My husband is home. I don’t just mean he’s in the other room watching The History Channel. I mean he’s home as in he’s not “on a trip.” In fact, he’s been home a lot since his last deployment, way more than I’ve become accustomed to in our nearly 12-year marriage. And as strange as it sounds, I have to admit that sometimes having him home is almost as much of an adjustment as having him gone.
As military spouses, we read a lot of tips about how to cope during deployments. But what about tips for when your husband is NOT deployed and when he’s been home for 6 or 8 or 10 solid months, a span of time that many military spouses have never shared with their husbands?
I’m not a marriage counselor, and I’m certainly no expert on the subject, but with the amount of time my own husband has been spending at home, I’ve gathered a few little tidbits of knowledge through experience. I can’t claim to follow them all, but I do recognize the value in them and hope I can, at some point in the near future, follow my own advice.
Here are my…
Top 10 Things to Remember When Your Husband is NOT Deployed
He’s never going to do everything exactly the way you do it. He’s not going to load the dishwasher the way you do. He’s not going to make the bed the way you do. He’s not going to put the kids to bed the way you do. He’s not going to remember where you keep the extra rolls of toilet paper. And that’s ok. Take a deep breath, let it go, and move on. And who knows, maybe you’ll discover that you like HIS way better than yours.
I’m the kind of person who needs my alone time. I need some distance from the rest of the world so I can process my thoughts, even if that distance is simply an extra 5 minutes in the shower. But when my husband is home, I no longer get the alone time I had when he was gone. So we compromise by giving each other the space that we need, but making sure to meet up again before that space between us becomes too great. A little personal space is good. Too much space is not.
My husband used to be gone so frequently that when he came home I treated him like an out-of-town guest. And while I’m sure he enjoyed being doted on for the first couple of weeks he was home, with fresh smelling towels and his favorite home-cooked meals, I’m also sure that he soon longed to become a part of his family’s daily routine. After all, he IS a part of our family, not just a visitor.
Deployments change marriages. He’s changed. You’ve changed. You’re not the same people you were when he left. And that’s normal. Just make sure you introduce your new selves to each other. Isn’t fun to fall in love all over again?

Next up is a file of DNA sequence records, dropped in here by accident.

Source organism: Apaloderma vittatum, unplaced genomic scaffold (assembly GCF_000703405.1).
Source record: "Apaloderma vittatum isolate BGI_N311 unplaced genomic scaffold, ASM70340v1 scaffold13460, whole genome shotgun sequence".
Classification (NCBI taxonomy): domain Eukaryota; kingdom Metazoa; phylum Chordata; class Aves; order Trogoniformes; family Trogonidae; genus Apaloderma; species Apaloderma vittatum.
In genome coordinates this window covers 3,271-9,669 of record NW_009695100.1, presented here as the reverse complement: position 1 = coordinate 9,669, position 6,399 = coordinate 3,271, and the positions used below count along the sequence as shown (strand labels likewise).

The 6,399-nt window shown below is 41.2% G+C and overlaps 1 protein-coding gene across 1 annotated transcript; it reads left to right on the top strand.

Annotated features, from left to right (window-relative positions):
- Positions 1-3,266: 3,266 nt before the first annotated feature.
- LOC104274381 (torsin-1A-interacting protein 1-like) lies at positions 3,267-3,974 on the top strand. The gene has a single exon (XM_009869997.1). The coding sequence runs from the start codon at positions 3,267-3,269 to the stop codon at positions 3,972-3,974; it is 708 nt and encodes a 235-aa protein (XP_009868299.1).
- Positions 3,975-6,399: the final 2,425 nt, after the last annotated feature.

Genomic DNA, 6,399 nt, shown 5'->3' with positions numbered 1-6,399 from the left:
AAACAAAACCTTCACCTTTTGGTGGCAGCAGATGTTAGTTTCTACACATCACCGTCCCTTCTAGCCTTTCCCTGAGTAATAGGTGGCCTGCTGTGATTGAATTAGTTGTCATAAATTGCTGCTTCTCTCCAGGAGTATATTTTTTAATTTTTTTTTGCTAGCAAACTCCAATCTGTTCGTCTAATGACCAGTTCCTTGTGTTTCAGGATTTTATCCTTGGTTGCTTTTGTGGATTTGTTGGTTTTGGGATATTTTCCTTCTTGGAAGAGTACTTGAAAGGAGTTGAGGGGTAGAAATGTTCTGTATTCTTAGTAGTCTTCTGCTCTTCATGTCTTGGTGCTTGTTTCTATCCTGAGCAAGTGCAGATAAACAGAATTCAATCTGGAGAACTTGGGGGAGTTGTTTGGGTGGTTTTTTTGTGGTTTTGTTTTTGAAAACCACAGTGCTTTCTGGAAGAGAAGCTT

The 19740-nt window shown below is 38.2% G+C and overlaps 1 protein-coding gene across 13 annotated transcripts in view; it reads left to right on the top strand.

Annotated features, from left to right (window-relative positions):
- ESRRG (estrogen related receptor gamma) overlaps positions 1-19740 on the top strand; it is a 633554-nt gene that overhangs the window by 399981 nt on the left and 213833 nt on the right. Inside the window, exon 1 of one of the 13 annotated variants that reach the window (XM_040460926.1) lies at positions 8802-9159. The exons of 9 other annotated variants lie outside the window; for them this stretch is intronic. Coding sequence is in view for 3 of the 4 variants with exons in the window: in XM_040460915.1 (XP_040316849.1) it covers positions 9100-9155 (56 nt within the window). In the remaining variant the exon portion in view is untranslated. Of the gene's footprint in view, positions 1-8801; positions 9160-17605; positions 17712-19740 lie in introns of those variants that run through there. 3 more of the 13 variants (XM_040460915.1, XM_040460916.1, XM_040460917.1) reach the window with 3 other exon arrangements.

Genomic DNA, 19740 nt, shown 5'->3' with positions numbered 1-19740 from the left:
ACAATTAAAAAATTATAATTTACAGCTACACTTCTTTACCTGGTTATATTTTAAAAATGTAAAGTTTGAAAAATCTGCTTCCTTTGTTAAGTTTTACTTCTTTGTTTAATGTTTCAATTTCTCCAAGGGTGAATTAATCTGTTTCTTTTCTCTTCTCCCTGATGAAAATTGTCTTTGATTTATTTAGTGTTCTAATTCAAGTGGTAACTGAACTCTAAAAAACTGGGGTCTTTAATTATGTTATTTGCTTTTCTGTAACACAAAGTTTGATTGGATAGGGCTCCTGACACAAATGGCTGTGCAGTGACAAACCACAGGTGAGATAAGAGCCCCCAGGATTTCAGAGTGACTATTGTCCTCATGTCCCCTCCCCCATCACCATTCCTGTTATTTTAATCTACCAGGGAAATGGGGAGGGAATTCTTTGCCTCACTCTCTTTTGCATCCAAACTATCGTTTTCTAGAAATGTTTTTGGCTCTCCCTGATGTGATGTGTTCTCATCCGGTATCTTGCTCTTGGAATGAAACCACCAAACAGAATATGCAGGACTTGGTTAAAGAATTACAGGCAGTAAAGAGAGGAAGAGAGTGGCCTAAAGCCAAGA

Share your thoughts. Share your bed. Share your chores. Share your kids. Share your ice cream. Share your time. Share the remote control. I know you’re used to doing everything on your own in your own way. But when your husband is home, you have to get used to sharing your life with him again, even if that means you have to trade in Grey’s Anatomy for the History Channel.
4) Schedule date nights.
I know baby-sitters are expensive. I know work schedules are unpredictable. But find a way to schedule time for just the two of you, even if that means putting the kids to bed early on a Friday night and sharing stories about your day for 10 minutes before popping open a bottle of wine and clearing out your DVR. You both need that time as a couple, whether you’re using date night to get to know each other again or to remind each other why you fell in love to begin with.
You’re more independent. You’ve pursued hobbies and chased personal goals. Don’t give all that up just because you no longer HAVE to be independent. And try to include your husband in those new hobbies or personal goals. (And if that’s not possible, at the very least, have him watch the kids while you do your thing!)
When your husband is gone more than he’s home, communication is limited to cryptic emails, late night phone calls that you vaguely remember, and/or short Skype sessions that you spend begging the kids to either speak (on the days that they’re uncharacteristically shy) or stop arguing (on the days that they’re acting completely normal and fighting for the spotlight). Suddenly he’s home, and oh my gosh I actually have to talk to my husband face-to-face! Just remember that communication involves both speaking AND listening. Whether he wants to discuss his deployment experiences or you want to discuss your newly discovered successful methods of disciplining the children, remember what you learned in kindergarten: use your words and wear your listening ears.